In WordPress Themes and Plugins consist of one or more files of which one has (Drop-Ins, Must-Use-Plugins: can have) so called File Headers containing meta-information (Name, Version, Author, ...) regarding the concrete Theme or Plugin.
File Headers are placed inside a block in the beginning of the file (not necessarily starting on the very first line), one header per line. A Header consists of a Name and a Value.
The following file header examples are taken out of example theme and plugin files that do ship with WordPress or are closely related to the WordPress project (Default Theme and Core Plugin):
This is an example for the
health-check.php file, part of the Health Check plugin:
<?php /* Plugin Name: Health Check Plugin URI: https://wordpress.org/plugins/health-check/ Description: Checks the health of your WordPress install Version: 0.1.0 Author: The Health Check Team Author URI: http://health-check-team.example.com Text Domain: health-check Domain Path: /languages */
Here's another example which allows file-level PHPDoc DocBlock as well as WordPress plugin file headers:
<?php /** * Plugin Name * * @package PluginPackage * @author Your Name * @copyright 2016 Your Name or Company Name * @license GPL-2.0+ * * @wordpress-plugin * Plugin Name: Plugin Name * Plugin URI: https://example.com/plugin-name * Description: Description of the plugin. * Version: 1.0.0 * Author: Your Name * Author URI: https://example.com * Text Domain: plugin-name * License: GPL-2.0+ * License URI: http://www.gnu.org/licenses/gpl-2.0.txt */
These are the very first lines of a the
style.css file part of the Twenty Thirteen theme:
/* Theme Name: Twenty Thirteen Theme URI: http://wordpress.org/themes/twentythirteen Author: the WordPress team Author URI: http://wordpress.org/ Description: The 2013 theme for WordPress takes us back to the blog, featuring a full range of post formats, each displayed beautifully in their own unique way. Design details abound, starting with a vibrant color scheme and matching header images, beautiful typography and icons, and a flexible layout that looks great on any device, big or small. Version: 1.0 License: GNU General Public License v2 or later License URI: http://www.gnu.org/licenses/gpl-2.0.html Tags: black, brown, orange, tan, white, yellow, light, one-column, two-columns, right-sidebar, flexible-width, custom-header, custom-menu, editor-style, featured-images, microformats, post-formats, rtl-language-support, sticky-post, translation-ready Text Domain: twentythirteen This theme, like WordPress, is licensed under the GPL. Use it to make something cool, have fun, and share what you've learned with others. */
The following is a list of Header-Names that are currently used by Themes and Plugins in the current concrete File Header default implementation (02 Jun 2010). Headers can be extended, so this is a subset, not the superset:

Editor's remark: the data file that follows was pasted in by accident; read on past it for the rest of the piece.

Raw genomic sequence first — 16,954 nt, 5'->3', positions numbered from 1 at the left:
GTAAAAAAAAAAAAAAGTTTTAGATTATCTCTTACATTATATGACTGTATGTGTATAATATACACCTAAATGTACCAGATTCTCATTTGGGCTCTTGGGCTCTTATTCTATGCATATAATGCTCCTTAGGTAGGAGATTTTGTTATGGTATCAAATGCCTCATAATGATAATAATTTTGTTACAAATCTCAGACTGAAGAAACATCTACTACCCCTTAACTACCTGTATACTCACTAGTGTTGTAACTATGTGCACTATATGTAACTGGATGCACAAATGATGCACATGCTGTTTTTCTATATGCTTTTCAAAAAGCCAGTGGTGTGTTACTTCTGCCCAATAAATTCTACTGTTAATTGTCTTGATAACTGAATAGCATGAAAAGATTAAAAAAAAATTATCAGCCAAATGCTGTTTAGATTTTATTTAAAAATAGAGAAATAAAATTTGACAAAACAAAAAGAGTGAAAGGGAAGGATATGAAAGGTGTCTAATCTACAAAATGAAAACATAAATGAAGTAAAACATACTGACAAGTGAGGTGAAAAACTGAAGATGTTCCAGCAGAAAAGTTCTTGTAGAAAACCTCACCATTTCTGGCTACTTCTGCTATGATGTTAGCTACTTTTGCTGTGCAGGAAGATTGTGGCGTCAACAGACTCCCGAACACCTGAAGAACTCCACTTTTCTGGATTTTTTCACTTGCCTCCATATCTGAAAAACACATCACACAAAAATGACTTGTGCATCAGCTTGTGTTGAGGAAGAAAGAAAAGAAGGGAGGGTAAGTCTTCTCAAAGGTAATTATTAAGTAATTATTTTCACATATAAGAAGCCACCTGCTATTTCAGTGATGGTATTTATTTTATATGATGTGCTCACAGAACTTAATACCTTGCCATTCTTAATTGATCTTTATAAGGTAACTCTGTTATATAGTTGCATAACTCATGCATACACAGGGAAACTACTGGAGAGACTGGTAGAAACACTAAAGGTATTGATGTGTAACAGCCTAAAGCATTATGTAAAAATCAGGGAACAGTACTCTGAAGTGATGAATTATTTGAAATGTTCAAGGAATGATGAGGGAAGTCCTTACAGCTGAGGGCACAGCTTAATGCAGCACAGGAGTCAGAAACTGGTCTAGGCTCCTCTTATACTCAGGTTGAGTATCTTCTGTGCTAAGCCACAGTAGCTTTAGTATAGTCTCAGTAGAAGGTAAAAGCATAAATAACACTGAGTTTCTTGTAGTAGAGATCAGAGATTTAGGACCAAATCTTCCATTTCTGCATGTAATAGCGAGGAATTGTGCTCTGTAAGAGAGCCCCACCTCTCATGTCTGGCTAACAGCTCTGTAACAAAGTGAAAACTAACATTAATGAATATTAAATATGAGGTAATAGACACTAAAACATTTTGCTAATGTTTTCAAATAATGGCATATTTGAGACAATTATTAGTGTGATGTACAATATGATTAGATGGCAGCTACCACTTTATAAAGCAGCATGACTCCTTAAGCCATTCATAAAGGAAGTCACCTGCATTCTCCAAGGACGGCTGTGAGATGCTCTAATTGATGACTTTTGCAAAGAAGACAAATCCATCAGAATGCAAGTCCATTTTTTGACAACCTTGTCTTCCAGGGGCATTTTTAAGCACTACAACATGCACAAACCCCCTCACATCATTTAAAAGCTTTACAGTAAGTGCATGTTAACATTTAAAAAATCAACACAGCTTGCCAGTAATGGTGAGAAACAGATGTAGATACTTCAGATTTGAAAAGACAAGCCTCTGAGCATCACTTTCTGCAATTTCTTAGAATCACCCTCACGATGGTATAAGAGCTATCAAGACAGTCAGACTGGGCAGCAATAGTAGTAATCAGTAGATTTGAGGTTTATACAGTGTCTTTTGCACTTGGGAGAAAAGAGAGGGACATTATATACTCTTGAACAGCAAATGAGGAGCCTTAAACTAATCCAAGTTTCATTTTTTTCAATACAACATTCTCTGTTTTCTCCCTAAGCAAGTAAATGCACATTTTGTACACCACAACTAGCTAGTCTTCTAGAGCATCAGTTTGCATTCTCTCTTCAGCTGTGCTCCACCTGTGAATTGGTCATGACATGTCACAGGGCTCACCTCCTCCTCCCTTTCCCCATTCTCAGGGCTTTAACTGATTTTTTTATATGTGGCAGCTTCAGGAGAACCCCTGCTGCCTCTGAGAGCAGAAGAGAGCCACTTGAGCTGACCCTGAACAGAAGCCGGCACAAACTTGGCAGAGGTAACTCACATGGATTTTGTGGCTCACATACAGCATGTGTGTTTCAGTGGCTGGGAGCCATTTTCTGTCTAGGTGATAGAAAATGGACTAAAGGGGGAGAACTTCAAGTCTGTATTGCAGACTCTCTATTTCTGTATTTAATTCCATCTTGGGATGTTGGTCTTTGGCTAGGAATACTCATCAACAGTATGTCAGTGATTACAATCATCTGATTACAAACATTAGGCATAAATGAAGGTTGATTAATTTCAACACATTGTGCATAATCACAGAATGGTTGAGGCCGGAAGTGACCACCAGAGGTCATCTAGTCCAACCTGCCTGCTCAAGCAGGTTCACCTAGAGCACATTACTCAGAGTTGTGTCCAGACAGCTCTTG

If you are unable to find a concrete specification for the one or other header, you need to read the WordPress source-code to find out more specific information about them (please see File Header Related Functions below for a list of related functions and hooks).
Since multiple files in a plugin/theme can contain meta information, the following are the file-names and the order (from top to bottom) of which files are parsed for headers.
Per de-facto implementation, File Headers can be specified as the following:
Note: Because of the nature that there are individual headers, the maximum number of words as well as the minimum and maximum number of characters per word are based on default headers. Because this is a subset and not the superset of all header names, this might vary depending on the implementation and plugins you are using.
The File Header API consists of all functions regarding theme and plugin file headers and related hooks (actions, filters).
Some of the API functions provide the possibility to add a context to headers. There are two contexts defined in the wordpress core code: Themes (
'theme') and Plugins (
Some plugins contain the readme.txt file which might contain look-a-like headers as well. Those files are not handled by WordPress but by third-party applications. Because those applications can be quite popular, I note down here those tags from an example readme file:
Contributors: markjaquith, mdawaffe (this should be a list of wordpress.org userid's) Donate link: http://example.com/ Tags: comments, spam Requires at least: 2.0.2 Tested up to: 2.1 Stable tag: 4.3
As ticket #12260 suggests, the headers from readme.txt are used through remote WP.org API calls. This is a good example of how third party applications use has direct impact on wordpress core code usage.